He took the job at the university to connect with young Palestinians. Does he regret his decision? "No, but that is not to say I'm frustrated. When I saw the separation wall for the first time I was shocked. It was snaking through my city. It doesn't belong here. "Today it took an hour to get here from Ramallah. I was stuck at the Qalandiya checkpoint. The Israelis are working on psychology. They want to make it more normal. They call the checkpoint a terminal, did you know that? They want to make it sound better, like an airport. They want to make it like a part of life."
A couple of days later I meet Professor Mohammed Dajani, the director of the American Studies Institute at Al Quds university. We meet at the terrace of the Ambassador Hotel in East Jerusalem for a mid-morning Turkish coffee. Prof Dajani is a stocky man with large glasses, and he arrives with a stack of books under his arm. The Dajanis, one of the largest Palestinian clans, were custodians of King David's tomb for 500 years until 1948. An Ottoman sultan issued a decree that gave an ancestor, Sheikh Ahmed Dajani, the right to look after the tomb of the prophet revered by Jews and Muslims. The sheikh, who died in 1561, has his own large tomb made of yellow stone, one of the few that remain intact on a shady spot in Independence Park.
"We'd like to clean the tomb, remove some of the old stones," he says. But he knows the city is moving in an uncomfortable direction, which would make renovating the tomb of his esteemed ancestor extremely difficult. "Judaisation has escalated to unprecedented levels in the last year," says Dajani. "The Israelis are trying to evict us from our land so we cannot develop it, put schools on it." He offers to take me to the checkpoint in Anatta, a Palestinian town four kilometres north of Jerusalem. As we get into the car, he explains that he is battling the municipality over 11 acres of land owned by his family.
"Half of it was confiscated by the Israeli army for security reasons because, during the first intifada in 1987, people came and destroyed the properties. We wanted to build a school, but we couldn't get a licence. Then the municipality said we didn't use the land so we received notice of absentee property, which means we must leave. Now we find out the municipality is suing us for 850,000 shekels (Dh819,000) to claim back pay for taxes."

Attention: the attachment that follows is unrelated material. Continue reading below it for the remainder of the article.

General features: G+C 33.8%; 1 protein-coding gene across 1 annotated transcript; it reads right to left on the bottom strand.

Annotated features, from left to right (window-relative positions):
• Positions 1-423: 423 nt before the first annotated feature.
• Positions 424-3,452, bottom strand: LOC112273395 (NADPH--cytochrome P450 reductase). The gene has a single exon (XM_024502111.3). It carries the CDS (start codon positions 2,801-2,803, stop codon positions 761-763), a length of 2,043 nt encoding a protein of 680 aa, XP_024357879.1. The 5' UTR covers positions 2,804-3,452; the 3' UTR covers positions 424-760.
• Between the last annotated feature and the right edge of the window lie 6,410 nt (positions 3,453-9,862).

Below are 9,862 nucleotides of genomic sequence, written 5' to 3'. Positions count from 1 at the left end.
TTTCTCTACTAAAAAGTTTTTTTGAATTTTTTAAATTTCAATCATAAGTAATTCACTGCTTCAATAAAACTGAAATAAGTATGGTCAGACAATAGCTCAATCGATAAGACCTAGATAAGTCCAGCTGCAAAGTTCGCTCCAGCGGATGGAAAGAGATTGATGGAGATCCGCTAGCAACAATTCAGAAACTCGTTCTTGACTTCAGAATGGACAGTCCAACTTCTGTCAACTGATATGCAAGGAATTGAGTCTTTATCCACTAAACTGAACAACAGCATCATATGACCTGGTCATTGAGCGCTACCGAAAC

The car pulls up a few hundred metres from a checkpoint that is under construction. "They are expanding it to make it more permanent," he says. Faced with such exasperating living conditions and the hassle of army checkpoints, he says many moderate Palestinians are being driven out of the city. He, however, refuses to leave. "This is our property. We will not give it up. That's what they want. This is where our tombs are, our legacy. We are not going to leave our history, our roots, our inheritance. The problem is our leadership. We lack focus and strong leadership."
He is trying to do his bit to change that. In 2007, he launched Wasatiya, a political movement that aims to teach a more tolerant interpretation of Islam by holding workshops for Islamic religious leaders. "In the long term, until you teach people we are meant to live together, there is no hope for peace. The general teaching in Palestinian schools is the conflict between Islam and Judaism and Christianity. We think this is not the true interpretation. We don't think we should allow a conflict 100 years old to influence a religion more than 1,000 years old. We don't think religion should be used to dictate politics."
But has he had any success? "It's a long process," he admits. He has faced death threats in the past, but they have died down. The Palestinian Authority hasn't been much of a help. "We are trying to get permission to work as a charitable organisation but so far we haven't got it." For Said Khalidi, history - particularly the story of Saladin, who allowed the Jews back into Jerusalem after they had been killed or banished by the Crusaders - offers a warning to those trying to dominate the future of the city.
"The Crusaders isolated themselves in the area; in Syria, Jordan and Palestine they built castles. They came here and resided for 100 years but did not mingle with their neighbours because they wanted to rule one way. Israel is part of the Middle East but not part of Middle East culture; it is like a foreign object. The Arabs shared Jerusalem. The Israelis can stay but we share. Jerusalem is for both of us. Saladin let the Jews back in. If they don't want to share it but put themselves in a corner, well OK. But they have serious enemies out there."
Hamida Ghafour is a senior reporter at The National.